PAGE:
This first introduction to the highest order of mountain scenery made the deepest impression on me, and gave a colour to my tastes through life. In October we proceeded by the beautiful mountain route of Castres and St. Pons, from Toulouse to Montpellier, in which last neighbourhood Sir Samuel had just bought the estate of Restinclière, near the foot of the singular mountain of St. Loup. During this residence in France I acquired a familiar knowledge of the French language, and acquaintance with the ordinary French literature; I took lessons in various bodily exercises, in none of which however I made any proficiency; and at Montpellier I attended the excellent winter courses of lectures at the Faculté des Sciences, those of M. Anglada on chemistry, of M. Provençal on zoology, and of a very accomplished representative of the eighteenth century metaphysics, M. Gergonne, on logic, under the name of Philosophy of the Sciences. I also went through a course of the higher mathematics under the private tuition of M. Lenthéric, a professor at the Lycée of Montpellier. But the greatest, perhaps, of the many advantages which I owed to this episode in my education, was that of having breathed for a whole year, the free and genial atmosphere of Continental life. This advantage was not the less real though I could not then estimate, nor even consciously feel it. Having so little experience of English life, and the few people I knew being mostly such as had public objects, of a large and personally disinterested kind, at heart, I was ignorant of the low moral tone of what, in England, is called society; the habit of, not indeed professing, but taking for granted in every mode of implication, that conduct is of course always directed towards low and petty objects; the absence of high feelings which manifests itself by sneering depreciation of all demonstrations of them, and by general abstinence (except among a few of the stricter religionists) from professing any high principles of action at all, except in those preordained cases in which such profession is put on as part of the costume and formalities of the occasion. I could not then know or estimate the difference between this manner of existence, and that of a people like the French, whose faults, if equally real, are at all events different; among whom sentiments, which by comparison at least may be called elevated, are the current coin of human intercourse, both in books and in private life; and though often evaporating in profession, are yet kept alive in the nation at large by constant exercise, and stimulated by sympathy, so as to form a living and active part of the existence of great numbers of persons, and to be recognized and understood by all. Neither could I then appreciate the general culture of the understanding, which results from the habitual exercise of the feelings, and is thus carried down into the most uneducated classes of several countries on the Continent, in a degree not equalled in England among the so-called educated, except where an unusual tenderness of conscience leads to a habitual exercise of the intellect on questions of right and wrong. I did not know the way in which, among the ordinary English, the absence of interest in things of an unselfish kind, except occasionally in a special thing here and there, and the habit of not speaking to others, nor much even to themselves, about the things in which they do feel interest, causes both their feelings and their intellectual faculties to remain undeveloped, or to develope [sic] themselves only in some single and very limited direction; reducing them, considered as spiritual beings, to a kind of negative existence. All these things I did not perceive till long afterwards; but I even then felt, though without stating it clearly to myself, the contrast between the frank sociability and amiability of French personal intercourse, and the English mode of existence in which everybody acts as if everybody else (with few, or no exceptions) was either an enemy or a bore. In France, it is true, the bad as well as the good points, both of individual and of national character, come more to the surface, and break out more fearlessly in ordinary intercourse, than in England: but the general habit of the people is to show, as well as to expect, friendly feeling in every one towards every other, wherever there is not some positive cause for the opposite. In England it is only of the best bred people, in the upper or upper middle ranks, that anything like this can be said.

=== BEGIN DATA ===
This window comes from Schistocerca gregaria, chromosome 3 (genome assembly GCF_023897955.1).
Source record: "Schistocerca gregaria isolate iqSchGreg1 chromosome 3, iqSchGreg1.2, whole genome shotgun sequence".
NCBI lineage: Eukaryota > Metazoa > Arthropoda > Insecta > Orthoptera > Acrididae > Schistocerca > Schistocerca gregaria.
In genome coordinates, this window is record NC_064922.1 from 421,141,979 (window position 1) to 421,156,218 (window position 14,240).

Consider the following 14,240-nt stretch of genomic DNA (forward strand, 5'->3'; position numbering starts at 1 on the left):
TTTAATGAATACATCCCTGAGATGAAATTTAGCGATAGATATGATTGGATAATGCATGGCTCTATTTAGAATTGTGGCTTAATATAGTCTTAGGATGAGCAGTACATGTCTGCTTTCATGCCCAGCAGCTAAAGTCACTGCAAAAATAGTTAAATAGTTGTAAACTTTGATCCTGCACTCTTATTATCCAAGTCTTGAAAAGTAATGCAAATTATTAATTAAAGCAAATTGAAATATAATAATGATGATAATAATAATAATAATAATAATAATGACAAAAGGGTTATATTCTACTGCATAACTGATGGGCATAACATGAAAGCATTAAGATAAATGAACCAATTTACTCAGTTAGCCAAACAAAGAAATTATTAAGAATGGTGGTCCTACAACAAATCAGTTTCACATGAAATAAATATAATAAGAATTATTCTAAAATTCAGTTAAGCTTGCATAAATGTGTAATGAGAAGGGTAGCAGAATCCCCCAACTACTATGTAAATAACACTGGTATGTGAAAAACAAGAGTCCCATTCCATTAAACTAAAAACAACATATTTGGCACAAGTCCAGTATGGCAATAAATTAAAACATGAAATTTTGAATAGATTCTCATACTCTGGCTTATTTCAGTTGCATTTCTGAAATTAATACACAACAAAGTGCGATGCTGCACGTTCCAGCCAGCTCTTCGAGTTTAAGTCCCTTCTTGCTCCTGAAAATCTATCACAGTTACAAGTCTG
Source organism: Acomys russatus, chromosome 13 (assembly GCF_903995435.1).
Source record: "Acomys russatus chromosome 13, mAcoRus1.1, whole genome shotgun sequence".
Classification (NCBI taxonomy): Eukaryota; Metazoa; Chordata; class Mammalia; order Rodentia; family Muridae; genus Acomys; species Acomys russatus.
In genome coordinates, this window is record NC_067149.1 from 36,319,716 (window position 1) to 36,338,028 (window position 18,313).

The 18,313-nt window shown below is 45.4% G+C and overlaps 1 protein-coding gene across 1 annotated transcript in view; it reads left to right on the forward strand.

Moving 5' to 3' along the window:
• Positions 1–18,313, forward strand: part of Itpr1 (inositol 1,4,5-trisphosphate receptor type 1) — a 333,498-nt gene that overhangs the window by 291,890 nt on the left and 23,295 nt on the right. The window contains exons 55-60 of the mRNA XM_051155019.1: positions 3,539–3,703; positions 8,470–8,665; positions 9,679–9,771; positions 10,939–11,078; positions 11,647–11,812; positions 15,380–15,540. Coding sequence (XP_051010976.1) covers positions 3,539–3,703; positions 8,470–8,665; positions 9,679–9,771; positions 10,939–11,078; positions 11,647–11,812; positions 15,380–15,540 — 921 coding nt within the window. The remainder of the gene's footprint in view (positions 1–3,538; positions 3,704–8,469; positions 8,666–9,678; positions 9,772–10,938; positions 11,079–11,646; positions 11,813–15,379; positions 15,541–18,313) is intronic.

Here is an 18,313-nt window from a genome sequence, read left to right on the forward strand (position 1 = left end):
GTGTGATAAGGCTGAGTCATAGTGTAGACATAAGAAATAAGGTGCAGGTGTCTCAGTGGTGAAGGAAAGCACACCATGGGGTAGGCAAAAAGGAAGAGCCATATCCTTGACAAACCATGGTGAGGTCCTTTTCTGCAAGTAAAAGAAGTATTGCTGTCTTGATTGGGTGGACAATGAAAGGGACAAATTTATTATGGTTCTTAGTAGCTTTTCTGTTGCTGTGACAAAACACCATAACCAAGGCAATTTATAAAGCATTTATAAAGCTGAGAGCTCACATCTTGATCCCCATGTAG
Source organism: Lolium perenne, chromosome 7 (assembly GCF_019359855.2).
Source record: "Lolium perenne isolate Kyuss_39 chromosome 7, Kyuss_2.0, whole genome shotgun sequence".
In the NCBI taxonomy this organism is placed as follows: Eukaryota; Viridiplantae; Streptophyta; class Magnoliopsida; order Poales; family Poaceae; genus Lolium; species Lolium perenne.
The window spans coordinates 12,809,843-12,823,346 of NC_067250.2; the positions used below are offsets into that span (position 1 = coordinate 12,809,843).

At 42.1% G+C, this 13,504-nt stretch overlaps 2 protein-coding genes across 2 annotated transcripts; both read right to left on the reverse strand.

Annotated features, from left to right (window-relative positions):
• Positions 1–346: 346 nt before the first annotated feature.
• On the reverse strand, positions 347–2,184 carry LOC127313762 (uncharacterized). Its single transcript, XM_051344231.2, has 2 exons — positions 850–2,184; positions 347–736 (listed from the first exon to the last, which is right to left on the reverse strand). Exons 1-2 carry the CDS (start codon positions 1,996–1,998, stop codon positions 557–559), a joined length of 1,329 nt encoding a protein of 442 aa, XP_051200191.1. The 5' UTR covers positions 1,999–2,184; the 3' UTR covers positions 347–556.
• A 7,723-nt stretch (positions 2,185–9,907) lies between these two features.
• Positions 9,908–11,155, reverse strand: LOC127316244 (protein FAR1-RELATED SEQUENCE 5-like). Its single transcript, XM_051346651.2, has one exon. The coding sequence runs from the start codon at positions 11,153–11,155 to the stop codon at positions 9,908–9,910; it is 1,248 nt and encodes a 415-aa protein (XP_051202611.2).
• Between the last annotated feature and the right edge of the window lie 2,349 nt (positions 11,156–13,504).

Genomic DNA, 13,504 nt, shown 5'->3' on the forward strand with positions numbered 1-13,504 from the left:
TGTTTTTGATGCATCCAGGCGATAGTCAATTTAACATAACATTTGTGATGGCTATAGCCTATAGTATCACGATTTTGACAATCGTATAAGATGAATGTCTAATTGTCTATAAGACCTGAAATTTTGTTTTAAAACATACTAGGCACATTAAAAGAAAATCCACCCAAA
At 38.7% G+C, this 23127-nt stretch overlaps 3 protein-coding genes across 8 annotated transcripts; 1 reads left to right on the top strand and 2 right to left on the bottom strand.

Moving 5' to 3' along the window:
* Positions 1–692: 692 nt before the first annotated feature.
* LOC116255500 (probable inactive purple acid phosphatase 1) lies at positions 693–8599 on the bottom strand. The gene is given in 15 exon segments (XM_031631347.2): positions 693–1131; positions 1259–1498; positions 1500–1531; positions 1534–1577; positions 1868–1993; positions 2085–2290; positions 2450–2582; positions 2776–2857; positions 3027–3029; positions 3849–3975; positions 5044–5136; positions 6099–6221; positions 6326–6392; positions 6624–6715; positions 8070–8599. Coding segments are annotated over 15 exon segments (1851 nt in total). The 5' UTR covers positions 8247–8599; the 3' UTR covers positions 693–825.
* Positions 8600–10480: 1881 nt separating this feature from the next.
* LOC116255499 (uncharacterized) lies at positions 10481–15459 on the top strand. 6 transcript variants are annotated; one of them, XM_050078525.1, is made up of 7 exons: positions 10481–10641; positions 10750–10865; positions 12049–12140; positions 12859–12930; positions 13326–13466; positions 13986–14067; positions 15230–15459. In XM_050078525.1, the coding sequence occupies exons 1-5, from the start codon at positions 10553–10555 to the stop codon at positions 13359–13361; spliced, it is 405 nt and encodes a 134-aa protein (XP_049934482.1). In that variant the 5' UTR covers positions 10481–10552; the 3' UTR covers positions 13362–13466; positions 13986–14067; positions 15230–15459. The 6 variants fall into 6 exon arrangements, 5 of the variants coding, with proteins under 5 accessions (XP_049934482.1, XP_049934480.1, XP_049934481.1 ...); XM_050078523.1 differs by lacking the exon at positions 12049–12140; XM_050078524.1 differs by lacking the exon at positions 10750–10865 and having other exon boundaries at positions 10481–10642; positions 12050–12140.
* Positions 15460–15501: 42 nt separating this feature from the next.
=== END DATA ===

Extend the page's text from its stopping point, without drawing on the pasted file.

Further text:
Note from KBJ: In the summer of 1964, when I was seven years old, my mother, father, and two of my three brothers (Gary was not yet born) drove from Michigan to California in the family Buick. (My aunt lived in South El Monte, near Disneyland.) We camped along the way. This vacation shaped my life. I knew from an early age that there was a big, exciting world out there: a world of oceans, mountains, plains, canyons, rivers, lakes, deserts, and forests. We visited the Hoover Dam, Mount Rushmore, the Custer Battlefield, and many other historic and scenic places. From that summer forward, I wanted to go west. It beckoned to me throughout my childhood and adolescence. I read biographies of mountain men while my friends read science fiction. I read about Indians, pioneers, explorers, soldiers, gunfighters, cowboys, and gold miners. During law school, I planned to move to Rapid City, South Dakota, to practice law. Why Rapid City? Because it’s historic and scenic. George Armstrong Custer explored the Black Hills in 1874. I wrote a term paper about the expedition while I was an undergraduate. Wild Bill Hickok was murdered in Deadwood in 1876. The Badlands are nearby. Later in law school, when I decided to be a philosophy professor instead of a lawyer, I applied to graduate programs in the West, eventually choosing the University of Arizona. (I turned down offers at the University of Calgary, the University of New Mexico, Colorado State University, and the University of Washington, among other places.) I hate the East. I’ve been to New York City twice: both times involuntarily. I’m not as far west as I’d like to be, but I’m close. I’m on the west side of the Mississippi River. I live in the Southern Great Plains, where cowboys still walk the streets. I live in Fort Worth, for God’s sake. All of which is to say that I understand Mill’s experience in southern France. He says it affected him for life. So did my vacation in 1964.


If this isn’t the best album ever made, then I’m the world’s biggest Yankee fan.

Addendum: Here is “Faith Healer.”


John Hawkins of Right Wing News interviewed five conservative female bloggers.


Bryan Garner says that “inclement,” as in “inclement weather,” should be pronounced with the stress on the second syllable (in-CLEM-ent), not the first (IN-clem-ent). I’ve always stressed the first syllable. How about you?

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From the Mailbag

Wouldn’t it be nice if they had a haiku festival in a town that is “haiku” spelled backwards?

—Mark Spahn (West Seneca, NY)

P.S. Hmmm, that brings up an idea. Are there any other towns that would be the perfect venue for some activity? An Irish festival in Erie, Pennsylvania? A salad festival in Dallas? What kind of festival could they have in Tulsa? In Modoc, California?

Note from KBJ:

No, Mark, it would not;
To be perfectly honest,
Ukiah sucks—big